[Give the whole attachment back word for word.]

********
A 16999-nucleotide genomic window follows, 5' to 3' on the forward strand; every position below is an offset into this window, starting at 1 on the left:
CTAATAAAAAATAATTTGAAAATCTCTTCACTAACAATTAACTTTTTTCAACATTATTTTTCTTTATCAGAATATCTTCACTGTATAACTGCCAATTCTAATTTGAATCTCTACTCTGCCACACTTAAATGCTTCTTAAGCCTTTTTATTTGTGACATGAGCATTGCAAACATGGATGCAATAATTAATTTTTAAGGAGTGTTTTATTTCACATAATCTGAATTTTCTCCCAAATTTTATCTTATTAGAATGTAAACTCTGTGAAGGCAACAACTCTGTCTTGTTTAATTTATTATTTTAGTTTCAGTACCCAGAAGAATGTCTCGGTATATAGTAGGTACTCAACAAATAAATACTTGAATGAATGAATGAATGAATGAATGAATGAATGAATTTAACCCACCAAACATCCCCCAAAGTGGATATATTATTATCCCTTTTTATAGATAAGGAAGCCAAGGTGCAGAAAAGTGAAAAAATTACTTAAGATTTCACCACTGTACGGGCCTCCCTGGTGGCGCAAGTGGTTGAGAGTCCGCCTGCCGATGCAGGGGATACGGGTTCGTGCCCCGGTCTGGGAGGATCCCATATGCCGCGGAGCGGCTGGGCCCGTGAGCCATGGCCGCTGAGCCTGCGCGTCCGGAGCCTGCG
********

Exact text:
A 16999-nucleotide genomic window follows, 5' to 3' on the forward strand; every position below is an offset into this window, starting at 1 on the left:
CTAATAAAAAATAATTTGAAAATCTCTTCACTAACAATTAACTTTTTTCAACATTATTTTTCTTTATCAGAATATCTTCACTGTATAACTGCCAATTCTAATTTGAATCTCTACTCTGCCACACTTAAATGCTTCTTAAGCCTTTTTATTTGTGACATGAGCATTGCAAACATGGATGCAATAATTAATTTTTAAGGAGTGTTTTATTTCACATAATCTGAATTTTCTCCCAAATTTTATCTTATTAGAATGTAAACTCTGTGAAGGCAACAACTCTGTCTTGTTTAATTTATTATTTTAGTTTCAGTACCCAGAAGAATGTCTCGGTATATAGTAGGTACTCAACAAATAAATACTTGAATGAATGAATGAATGAATGAATGAATGAATGAATTTAACCCACCAAACATCCCCCAAAGTGGATATATTATTATCCCTTTTTATAGATAAGGAAGCCAAGGTGCAGAAAAGTGAAAAAATTACTTAAGATTTCACCACTGTACGGGCCTCCCTGGTGGCGCAAGTGGTTGAGAGTCCGCCTGCCGATGCAGGGGATACGGGTTCGTGCCCCGGTCTGGGAGGATCCCATATGCCGCGGAGCGGCTGGGCCCGTGAGCCATGGCCGCTGAGCCTGCGCGTCCGGAGCCTGCG